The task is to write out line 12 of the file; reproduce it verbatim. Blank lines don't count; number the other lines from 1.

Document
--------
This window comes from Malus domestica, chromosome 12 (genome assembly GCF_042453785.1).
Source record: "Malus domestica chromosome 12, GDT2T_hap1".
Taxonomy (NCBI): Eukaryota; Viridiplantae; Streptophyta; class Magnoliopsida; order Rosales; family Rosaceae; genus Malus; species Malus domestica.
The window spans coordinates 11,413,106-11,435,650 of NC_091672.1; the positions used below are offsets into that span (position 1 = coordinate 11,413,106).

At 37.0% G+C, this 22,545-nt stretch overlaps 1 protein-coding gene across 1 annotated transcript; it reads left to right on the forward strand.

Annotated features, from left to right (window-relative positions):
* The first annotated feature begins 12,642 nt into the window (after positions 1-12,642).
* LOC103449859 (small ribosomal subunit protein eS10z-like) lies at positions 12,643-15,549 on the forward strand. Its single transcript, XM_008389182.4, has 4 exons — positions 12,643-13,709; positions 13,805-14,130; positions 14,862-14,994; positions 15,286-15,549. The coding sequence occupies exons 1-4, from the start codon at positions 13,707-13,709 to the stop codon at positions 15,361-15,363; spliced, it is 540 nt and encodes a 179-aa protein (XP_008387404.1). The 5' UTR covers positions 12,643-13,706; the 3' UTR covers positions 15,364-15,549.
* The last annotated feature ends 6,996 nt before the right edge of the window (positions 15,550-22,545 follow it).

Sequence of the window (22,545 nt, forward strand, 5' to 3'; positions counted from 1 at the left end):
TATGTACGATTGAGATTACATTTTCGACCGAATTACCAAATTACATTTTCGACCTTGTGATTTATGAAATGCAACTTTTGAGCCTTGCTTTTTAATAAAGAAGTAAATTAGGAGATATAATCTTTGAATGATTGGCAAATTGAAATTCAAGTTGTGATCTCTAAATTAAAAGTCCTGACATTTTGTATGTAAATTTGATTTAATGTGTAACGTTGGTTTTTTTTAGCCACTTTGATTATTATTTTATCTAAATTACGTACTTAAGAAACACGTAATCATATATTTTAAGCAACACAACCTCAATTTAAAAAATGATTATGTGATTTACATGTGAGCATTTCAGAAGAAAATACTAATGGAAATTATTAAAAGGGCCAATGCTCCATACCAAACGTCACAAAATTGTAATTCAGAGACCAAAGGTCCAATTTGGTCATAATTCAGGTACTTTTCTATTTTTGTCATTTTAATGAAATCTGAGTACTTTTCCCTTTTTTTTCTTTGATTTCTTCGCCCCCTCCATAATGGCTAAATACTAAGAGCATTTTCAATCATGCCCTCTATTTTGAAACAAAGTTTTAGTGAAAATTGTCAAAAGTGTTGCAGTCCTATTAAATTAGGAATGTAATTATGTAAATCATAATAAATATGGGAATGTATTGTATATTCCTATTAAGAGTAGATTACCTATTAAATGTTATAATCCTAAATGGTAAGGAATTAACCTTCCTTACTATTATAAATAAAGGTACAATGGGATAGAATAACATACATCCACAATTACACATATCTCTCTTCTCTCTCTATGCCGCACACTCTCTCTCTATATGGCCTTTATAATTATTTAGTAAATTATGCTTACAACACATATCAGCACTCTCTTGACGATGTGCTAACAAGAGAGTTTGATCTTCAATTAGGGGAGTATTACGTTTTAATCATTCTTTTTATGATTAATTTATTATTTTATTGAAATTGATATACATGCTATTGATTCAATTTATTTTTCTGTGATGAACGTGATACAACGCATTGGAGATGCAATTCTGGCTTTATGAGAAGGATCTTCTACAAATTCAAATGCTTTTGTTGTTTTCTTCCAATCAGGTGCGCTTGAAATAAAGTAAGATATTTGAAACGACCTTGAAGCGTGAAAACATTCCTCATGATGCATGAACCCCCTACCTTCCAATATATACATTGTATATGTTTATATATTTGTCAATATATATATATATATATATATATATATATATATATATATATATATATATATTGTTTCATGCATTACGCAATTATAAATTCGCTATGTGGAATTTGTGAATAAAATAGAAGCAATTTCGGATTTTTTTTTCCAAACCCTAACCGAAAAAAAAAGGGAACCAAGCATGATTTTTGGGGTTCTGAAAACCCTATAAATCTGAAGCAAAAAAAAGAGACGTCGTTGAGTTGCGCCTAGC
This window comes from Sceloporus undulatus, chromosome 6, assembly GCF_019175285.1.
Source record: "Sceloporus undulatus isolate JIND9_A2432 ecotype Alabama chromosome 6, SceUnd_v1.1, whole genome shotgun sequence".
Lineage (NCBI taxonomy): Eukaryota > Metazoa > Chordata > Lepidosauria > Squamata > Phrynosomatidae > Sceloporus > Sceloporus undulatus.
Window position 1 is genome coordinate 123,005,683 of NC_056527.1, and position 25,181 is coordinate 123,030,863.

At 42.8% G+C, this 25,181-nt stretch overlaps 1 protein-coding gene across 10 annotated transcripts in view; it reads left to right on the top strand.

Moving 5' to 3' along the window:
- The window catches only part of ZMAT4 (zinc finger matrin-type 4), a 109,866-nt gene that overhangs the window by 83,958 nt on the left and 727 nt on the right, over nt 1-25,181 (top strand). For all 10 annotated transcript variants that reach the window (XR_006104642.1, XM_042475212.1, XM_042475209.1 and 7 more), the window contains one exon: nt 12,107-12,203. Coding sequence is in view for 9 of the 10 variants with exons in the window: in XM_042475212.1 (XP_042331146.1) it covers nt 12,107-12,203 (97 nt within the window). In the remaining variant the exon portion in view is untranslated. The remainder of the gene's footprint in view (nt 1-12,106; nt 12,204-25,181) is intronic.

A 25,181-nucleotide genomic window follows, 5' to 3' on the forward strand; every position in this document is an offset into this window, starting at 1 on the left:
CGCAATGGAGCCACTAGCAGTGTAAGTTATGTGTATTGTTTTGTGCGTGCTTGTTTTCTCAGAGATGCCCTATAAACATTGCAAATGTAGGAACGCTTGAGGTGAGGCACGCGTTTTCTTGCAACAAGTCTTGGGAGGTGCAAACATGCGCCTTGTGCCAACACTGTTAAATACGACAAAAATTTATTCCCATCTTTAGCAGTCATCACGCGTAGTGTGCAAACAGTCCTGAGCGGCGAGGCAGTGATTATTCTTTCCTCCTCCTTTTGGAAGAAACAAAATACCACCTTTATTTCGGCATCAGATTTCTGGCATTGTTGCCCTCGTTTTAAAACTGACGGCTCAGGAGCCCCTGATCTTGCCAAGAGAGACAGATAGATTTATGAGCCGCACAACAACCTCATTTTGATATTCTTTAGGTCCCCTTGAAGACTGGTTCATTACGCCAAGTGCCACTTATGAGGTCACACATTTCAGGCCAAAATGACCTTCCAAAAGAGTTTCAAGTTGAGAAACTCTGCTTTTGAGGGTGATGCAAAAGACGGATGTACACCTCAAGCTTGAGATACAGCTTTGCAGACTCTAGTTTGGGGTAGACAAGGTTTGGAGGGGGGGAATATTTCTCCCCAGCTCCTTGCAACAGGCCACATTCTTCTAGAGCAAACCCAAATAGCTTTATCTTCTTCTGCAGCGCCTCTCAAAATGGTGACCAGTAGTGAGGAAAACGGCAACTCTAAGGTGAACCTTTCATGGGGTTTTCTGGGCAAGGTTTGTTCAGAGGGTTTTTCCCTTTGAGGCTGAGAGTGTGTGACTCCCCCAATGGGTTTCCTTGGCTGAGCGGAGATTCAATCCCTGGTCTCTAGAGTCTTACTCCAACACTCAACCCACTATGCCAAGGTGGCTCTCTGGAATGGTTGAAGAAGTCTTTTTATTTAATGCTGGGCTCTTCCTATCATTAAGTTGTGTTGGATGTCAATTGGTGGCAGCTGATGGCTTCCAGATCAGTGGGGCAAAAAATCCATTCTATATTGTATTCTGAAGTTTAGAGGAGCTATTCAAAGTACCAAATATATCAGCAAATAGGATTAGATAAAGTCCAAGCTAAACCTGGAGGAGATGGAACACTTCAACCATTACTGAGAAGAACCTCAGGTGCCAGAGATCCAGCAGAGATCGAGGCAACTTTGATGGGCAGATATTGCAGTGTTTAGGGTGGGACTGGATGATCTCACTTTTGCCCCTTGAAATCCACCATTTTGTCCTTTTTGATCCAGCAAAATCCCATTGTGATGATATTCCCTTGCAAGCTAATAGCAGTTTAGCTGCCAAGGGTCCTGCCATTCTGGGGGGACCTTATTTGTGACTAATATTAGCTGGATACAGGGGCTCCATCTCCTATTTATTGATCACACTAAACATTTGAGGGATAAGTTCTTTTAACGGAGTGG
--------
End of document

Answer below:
This window comes from Sceloporus undulatus, chromosome 6, assembly GCF_019175285.1.